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It was easy for Prime Minister Justin Trudeau to understand the political fallout of his first meeting with U.S. President Donald Trump. All he had to do was look across the Commons at who was attacking him.

The Conservatives barely said a word. It was the NDP who screamed.

When it came to interests, and the economy, this was a sign of success for Mr. Trudeau. The Tories tacitly admitted he had a good day when Mr. Trump said he only wants to tweak trade with Canada. It was on questions of identity where the NDP found him lacking: It charged he was weak in defending Canadian values because he failed to denounce Mr. Trump.

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Leah McLaren: In rush to appease Trump, Trudeau is abandoning his values

Read more: What you missed from Trudeau's first meeting with Trump

Editorial: Trudeau keeps it boring with Trump, and it works (for now)

Interim Conservative leader Rona Ambrose has often warned that Mr. Trump will be a game-changer for Canada, and Mr. Trudeau's Liberal government isn't ready. But Mr. Trudeau's trip to the White House on Monday was the big political event of the week, and when Ms. Ambrose faced him in Question Period in the Commons on Tuesday, she chose to ask about taxes. That's a telltale sign that she felt raising the visit only helps Mr. Trudeau.

It's true that Mr. Trudeau came away a winner because he walked out of the White House with reassurances. The fears of Mr. Trump's intentions on trade and rewriting the North American free-trade agreement have created their own tension about a potential impact on the Canadian economy. Mr. Trudeau's meeting didn't produce a lot of answers about what the President will actually do, or the impact it will have on Canada, but it did tamp down the worry. That's enough for now.

The reports of Mr. Trump's conversations with foreign leaders had made him seem fearsome. Conservatives had stoked the image of Mr. Trudeau being mauled in an exchange with the President – Kevin O'Leary, now a Conservative leadership candidate, insisted the relationship would be like Godzilla versus Bambi. But Mr. Trudeau came away with all his limbs. That fuels the notion that the PM can handle himself in close quarters with Mr. Trump, and even find a way to work with him.

That's far from a conclusion to the trade issue, however. Mr. Trump's words were reassuring, but no one knows their meaning. In fact, Mr. Trudeau's meeting and other recent meetings between Liberal ministers and U.S. cabinet secretaries seem to have crystallized the view inside the Liberal government that on many counts, Mr. Trump's administration doesn't quite know its own intentions yet.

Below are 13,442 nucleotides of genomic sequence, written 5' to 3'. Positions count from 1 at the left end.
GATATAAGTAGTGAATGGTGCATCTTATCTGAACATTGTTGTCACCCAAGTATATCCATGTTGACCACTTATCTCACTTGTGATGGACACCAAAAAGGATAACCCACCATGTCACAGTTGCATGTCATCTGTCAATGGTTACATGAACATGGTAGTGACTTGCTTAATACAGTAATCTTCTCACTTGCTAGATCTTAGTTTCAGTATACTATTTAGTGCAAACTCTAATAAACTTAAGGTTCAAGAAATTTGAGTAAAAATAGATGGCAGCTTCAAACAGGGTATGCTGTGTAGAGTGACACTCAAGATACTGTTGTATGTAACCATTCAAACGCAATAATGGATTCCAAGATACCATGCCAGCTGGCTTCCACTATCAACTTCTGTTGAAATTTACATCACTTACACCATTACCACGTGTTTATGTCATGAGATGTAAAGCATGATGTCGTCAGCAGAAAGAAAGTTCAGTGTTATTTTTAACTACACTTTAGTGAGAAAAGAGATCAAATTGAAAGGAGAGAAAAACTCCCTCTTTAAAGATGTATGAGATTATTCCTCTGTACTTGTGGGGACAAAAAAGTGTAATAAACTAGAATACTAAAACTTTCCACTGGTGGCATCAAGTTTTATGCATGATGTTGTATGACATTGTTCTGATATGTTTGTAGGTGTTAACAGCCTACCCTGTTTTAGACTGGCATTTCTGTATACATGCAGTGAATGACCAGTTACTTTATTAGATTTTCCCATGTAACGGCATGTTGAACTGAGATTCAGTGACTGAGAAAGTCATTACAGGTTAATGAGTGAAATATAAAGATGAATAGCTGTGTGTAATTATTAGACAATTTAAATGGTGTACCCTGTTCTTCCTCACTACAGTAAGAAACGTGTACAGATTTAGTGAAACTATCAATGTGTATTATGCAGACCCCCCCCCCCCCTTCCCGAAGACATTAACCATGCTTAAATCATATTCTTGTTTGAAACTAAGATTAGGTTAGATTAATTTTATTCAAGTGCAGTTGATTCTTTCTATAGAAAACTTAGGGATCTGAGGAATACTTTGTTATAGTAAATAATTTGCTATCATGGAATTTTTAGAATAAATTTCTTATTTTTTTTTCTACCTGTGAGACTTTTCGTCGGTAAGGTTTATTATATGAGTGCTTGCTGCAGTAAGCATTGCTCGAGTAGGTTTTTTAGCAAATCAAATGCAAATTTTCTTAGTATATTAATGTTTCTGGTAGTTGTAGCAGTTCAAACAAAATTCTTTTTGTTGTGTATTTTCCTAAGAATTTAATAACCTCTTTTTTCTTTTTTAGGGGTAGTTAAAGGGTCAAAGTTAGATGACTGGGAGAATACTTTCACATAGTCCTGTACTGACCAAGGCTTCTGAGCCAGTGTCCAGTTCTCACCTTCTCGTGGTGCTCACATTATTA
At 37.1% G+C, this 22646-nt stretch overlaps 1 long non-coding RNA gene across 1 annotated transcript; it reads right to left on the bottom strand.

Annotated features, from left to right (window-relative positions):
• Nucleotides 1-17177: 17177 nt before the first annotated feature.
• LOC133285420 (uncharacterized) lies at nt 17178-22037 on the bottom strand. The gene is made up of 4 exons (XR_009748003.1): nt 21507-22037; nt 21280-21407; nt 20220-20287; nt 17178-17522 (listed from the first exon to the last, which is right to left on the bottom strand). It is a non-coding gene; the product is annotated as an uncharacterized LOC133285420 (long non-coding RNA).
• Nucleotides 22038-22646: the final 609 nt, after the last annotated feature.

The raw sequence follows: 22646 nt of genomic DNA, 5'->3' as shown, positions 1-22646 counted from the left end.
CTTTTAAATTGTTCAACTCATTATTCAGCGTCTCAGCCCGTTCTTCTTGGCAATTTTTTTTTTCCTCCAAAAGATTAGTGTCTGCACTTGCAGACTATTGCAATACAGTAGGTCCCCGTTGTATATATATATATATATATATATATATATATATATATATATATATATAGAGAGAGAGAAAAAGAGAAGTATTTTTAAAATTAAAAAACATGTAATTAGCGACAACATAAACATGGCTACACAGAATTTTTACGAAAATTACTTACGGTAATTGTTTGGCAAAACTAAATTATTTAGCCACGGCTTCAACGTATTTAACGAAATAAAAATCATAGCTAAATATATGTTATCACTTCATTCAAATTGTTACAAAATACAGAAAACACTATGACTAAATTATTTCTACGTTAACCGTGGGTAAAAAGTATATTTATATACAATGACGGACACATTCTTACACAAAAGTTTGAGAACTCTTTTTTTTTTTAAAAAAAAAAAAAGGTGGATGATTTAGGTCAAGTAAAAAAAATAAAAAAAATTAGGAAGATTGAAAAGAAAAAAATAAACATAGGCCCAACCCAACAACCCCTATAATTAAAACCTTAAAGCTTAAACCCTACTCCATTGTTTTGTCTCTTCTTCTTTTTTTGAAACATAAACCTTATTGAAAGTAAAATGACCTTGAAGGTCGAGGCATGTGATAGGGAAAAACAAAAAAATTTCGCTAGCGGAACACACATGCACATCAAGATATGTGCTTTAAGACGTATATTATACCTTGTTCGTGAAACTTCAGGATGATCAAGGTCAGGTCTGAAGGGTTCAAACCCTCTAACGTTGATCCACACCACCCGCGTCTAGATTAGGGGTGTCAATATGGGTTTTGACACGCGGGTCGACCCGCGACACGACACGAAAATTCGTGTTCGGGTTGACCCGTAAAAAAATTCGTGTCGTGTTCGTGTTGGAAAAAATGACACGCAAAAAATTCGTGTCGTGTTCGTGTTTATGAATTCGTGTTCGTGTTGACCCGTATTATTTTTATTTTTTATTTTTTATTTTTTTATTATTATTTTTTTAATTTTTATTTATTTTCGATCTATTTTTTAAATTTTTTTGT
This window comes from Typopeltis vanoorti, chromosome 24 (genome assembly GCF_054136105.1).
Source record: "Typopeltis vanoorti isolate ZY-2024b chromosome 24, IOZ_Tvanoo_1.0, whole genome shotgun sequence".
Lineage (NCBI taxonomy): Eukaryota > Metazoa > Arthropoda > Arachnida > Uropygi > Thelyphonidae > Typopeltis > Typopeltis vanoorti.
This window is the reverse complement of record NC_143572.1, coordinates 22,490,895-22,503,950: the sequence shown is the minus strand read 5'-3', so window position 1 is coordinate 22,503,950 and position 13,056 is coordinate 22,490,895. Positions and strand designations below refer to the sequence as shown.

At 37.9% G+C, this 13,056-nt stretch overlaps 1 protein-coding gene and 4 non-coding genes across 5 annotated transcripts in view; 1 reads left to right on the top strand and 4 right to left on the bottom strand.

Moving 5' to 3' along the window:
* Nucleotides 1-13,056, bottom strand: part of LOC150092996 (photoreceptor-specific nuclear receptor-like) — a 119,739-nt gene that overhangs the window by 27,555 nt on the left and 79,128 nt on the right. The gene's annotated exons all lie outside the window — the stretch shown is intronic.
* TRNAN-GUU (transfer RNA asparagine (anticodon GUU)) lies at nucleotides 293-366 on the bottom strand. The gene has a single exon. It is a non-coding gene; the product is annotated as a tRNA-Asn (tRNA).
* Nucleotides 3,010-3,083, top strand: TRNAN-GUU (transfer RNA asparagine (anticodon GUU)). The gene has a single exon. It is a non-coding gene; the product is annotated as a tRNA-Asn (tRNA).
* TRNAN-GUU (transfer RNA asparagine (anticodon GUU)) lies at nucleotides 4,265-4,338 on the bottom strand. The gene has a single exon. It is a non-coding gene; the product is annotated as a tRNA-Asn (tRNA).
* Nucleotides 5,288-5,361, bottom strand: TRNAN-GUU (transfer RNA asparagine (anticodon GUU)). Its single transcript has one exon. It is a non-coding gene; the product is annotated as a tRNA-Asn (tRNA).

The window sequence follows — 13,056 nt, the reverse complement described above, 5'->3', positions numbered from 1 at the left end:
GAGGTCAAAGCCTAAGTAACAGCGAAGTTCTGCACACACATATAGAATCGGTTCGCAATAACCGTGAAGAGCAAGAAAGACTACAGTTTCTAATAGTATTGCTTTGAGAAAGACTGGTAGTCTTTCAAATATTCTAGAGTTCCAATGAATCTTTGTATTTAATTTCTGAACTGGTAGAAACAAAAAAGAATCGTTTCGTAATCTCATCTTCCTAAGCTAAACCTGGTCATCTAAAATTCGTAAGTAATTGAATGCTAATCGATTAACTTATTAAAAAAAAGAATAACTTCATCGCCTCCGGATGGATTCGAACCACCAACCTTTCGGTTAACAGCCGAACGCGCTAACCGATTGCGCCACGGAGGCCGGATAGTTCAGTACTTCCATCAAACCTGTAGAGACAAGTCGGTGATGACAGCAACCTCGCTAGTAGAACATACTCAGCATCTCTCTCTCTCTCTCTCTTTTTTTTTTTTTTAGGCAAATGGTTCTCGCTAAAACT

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It will probably take months of consultations with U.S. business for the administration to work out is own position on renegotiating NAFTA. The idea of a border tax is a scary prospect for Canadian exporters but it's the purview of the U.S. Congress, and its members are divided. Mr. Trudeau's team doesn't yet have a detailed strategy because Mr. Trump's administration, still less than a month into its tenure and with key officials still to be confirmed, doesn't have a detailed grasp of its own plans.

It's probably best, for now, for the Conservatives to say little and wait. But the NDP had a complaint.

It accused Mr. Trudeau of letting down the country by letting Mr. Trump get away, unchastised, from a public meeting. Vancouver East MP Jenny Kwan said Mr. Trudeau let down the country by failing to criticize Mr. Trump's "racist" immigration ban.

"From Vietnam to Iraq, Canada has a proud history of standing up to the U.S. on issues of principle," Ms. Kwan said. "Now that he is back safe and sound on Canadian soil, will the Prime Minister summon the courage to denounce Trump's immigration policies?"

The Prime Minister has of course been trying to walk a fine line by asserting he has differences with Mr. Trump without criticizing him directly – and more or less said as much in Washington. Mr. Trump, who tweets tantrums at Saturday Night Live impersonations, is sensitive to slights, so that might be critical to a working relationship.

Most Canadians will accept that, because they'll think it's in their interests. But quite a few won't like it. Mr. Trump may be the most polarizing U.S. president in modern times – in Canada, too. Among centre-left voters, there's an itch to push back against Mr. Trump. The NDP can appeal to those who want it scratched.

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